A fast-acting medical device developed for emergency treatment of a gunshot or other penetrating wound on the battlefield has been cleared for civilian use by the US Food and Drug Administration (FDA). The XStat 30 is a plastic syringe that can stop severe bleeding within around 20 seconds through the injection of small sponges into a wound, and will now be available for use by the general population.
Taken from prototype stage through to its final development under a US$5 million US Army contract, the first variant called XStat was approved for use on the battlefield in 2014. Narrow, penetrative wounds like those resulting from a gunshot are obviously very agonizing, but emergency treatments in the field involving the application of special gauze and direct pressure cause extreme discomfort for the patient, too.
Functioning in essentially the same way as the military version, XStat 30 works by filling a wound with small cellulose sponges, which are made from wood pulp and coated in chitosan, a compound found in crustacean shells. Researchers have previously sought to harness the antimicrobial properties of chitosan for things like tackling superbugs and spray-on coatings that boost the shelf life of fresh fruits.
In this case, further to its bacteria-battling abilities, chitosan also serves to trigger clot formation. This works in conjunction with the expanding sponges to fill the cavity, apply sufficient pressure to stop arterial bleeding and quickly stem blood flow. And as the sponges also contain an x-ray absorbing material, they can then be detected and safely removed when surgical treatment later becomes available.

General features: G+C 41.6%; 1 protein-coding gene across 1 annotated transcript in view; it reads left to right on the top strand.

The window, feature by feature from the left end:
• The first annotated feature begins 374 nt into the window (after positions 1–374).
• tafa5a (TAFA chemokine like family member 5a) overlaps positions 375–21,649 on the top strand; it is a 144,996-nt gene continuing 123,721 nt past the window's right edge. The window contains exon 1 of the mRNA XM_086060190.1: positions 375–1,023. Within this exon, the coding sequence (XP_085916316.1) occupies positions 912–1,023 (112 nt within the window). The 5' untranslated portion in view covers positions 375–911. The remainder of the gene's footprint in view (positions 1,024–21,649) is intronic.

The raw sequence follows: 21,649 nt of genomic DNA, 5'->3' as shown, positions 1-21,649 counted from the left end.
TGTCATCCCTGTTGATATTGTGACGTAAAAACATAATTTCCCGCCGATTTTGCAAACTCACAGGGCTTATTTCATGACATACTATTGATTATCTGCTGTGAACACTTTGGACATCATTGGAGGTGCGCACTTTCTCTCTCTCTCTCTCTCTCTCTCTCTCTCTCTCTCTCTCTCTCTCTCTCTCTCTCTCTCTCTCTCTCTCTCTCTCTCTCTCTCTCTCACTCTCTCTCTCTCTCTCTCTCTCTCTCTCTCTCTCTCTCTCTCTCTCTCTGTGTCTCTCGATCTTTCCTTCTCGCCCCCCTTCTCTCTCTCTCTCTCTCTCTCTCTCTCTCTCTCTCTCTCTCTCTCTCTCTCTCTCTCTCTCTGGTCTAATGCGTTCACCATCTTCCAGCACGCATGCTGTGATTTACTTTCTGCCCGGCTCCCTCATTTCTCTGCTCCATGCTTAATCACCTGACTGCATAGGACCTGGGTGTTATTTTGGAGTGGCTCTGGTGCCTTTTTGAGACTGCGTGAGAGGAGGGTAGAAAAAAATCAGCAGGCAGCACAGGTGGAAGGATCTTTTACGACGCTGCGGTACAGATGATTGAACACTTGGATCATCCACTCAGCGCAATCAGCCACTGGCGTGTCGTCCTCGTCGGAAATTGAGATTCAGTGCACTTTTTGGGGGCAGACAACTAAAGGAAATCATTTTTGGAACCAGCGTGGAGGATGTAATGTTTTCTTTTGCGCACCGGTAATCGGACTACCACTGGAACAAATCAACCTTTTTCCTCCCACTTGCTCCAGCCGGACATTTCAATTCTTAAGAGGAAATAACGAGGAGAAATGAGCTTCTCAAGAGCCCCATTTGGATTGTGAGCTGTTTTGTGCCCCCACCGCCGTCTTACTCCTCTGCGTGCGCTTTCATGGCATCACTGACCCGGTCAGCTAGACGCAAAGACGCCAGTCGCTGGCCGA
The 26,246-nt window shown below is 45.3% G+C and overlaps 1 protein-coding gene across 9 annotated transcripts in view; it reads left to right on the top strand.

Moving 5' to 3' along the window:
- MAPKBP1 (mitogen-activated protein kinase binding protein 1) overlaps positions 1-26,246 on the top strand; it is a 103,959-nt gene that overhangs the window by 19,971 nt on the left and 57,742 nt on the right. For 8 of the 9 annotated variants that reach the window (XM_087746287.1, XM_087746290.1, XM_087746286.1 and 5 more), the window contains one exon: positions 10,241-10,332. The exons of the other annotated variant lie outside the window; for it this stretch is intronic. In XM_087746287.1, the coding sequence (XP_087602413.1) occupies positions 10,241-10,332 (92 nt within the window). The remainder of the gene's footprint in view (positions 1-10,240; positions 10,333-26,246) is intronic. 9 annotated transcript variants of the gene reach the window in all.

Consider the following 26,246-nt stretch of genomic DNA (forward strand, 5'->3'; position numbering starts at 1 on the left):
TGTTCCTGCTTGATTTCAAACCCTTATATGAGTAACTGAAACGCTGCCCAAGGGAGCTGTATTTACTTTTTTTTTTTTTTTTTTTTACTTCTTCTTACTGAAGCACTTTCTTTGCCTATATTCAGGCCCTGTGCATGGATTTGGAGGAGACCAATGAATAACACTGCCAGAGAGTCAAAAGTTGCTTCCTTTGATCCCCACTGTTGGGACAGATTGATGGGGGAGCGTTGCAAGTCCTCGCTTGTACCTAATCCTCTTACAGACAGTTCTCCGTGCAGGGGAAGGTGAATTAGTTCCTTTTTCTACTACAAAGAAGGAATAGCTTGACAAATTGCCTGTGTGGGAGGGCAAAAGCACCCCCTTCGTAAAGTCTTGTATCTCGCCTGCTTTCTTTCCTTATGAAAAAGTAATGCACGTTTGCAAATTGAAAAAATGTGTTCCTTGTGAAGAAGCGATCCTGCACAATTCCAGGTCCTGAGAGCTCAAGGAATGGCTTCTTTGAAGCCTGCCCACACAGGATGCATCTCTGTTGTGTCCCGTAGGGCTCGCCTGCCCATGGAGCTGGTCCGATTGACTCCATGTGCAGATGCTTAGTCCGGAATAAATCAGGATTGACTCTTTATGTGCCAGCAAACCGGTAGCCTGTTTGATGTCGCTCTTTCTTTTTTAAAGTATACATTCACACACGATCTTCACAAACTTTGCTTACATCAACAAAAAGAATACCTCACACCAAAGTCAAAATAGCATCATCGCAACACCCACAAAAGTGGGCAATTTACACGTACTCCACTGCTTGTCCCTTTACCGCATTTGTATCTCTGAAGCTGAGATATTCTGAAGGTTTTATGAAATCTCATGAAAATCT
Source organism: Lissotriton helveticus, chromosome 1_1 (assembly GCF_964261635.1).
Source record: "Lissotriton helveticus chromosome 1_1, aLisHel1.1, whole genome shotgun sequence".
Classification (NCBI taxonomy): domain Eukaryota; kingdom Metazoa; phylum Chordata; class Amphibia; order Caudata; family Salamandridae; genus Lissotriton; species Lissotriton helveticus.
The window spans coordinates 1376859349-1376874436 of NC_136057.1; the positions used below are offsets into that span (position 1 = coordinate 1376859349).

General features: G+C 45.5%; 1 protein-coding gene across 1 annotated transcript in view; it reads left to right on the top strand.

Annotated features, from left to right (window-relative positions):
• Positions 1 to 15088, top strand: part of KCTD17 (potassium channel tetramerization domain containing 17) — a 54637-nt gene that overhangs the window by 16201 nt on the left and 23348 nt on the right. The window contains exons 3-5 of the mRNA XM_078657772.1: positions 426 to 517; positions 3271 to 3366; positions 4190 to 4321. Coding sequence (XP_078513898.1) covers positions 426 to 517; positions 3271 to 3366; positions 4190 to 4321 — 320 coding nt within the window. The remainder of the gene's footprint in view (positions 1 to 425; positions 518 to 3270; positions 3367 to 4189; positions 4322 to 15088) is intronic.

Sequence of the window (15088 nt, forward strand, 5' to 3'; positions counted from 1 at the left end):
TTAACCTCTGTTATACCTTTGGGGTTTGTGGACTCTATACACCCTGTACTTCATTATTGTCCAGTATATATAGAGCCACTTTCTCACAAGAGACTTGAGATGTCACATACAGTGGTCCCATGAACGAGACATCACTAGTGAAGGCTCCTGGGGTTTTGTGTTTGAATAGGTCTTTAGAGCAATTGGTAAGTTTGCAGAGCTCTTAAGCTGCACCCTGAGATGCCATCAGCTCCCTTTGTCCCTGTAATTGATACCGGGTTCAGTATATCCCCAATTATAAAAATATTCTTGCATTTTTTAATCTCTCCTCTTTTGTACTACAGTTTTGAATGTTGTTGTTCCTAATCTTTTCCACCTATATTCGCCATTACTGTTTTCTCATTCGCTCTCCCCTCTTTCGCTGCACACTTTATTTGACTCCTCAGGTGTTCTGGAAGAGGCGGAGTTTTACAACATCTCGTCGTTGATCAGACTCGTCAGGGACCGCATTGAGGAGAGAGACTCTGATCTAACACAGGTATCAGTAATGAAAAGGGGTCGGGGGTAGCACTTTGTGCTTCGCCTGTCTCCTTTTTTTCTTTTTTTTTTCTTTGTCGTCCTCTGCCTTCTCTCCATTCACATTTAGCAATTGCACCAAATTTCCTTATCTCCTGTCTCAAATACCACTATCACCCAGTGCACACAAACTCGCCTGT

The dressing can be used for up to four hours and is intended for life-threatening, non-compressible junctional wounds when care at an emergency facility is not readily available. It is not meant for use in parts of the chest, abdomen. pelvis or tissue above the collarbone. Each syringe contains 92 sponges and can absorb around a pint (473 ml) of blood, and up to three syringes can be used on each patient.
The US Army Institute of Surgical Research says that 30 to 40 percent of civilian deaths by traumatic injury stem from haemorrhaging, of which between 33 and 56 percent take place before the patient even reaches the hospital.
"It is exciting to see this technology transition to help civilian first responders control some severe, life-threatening bleeding while on the trauma scene," says William Maisel, acting director of the Office of Device Evaluation in the FDA's Center for Devices and Radiological Health.
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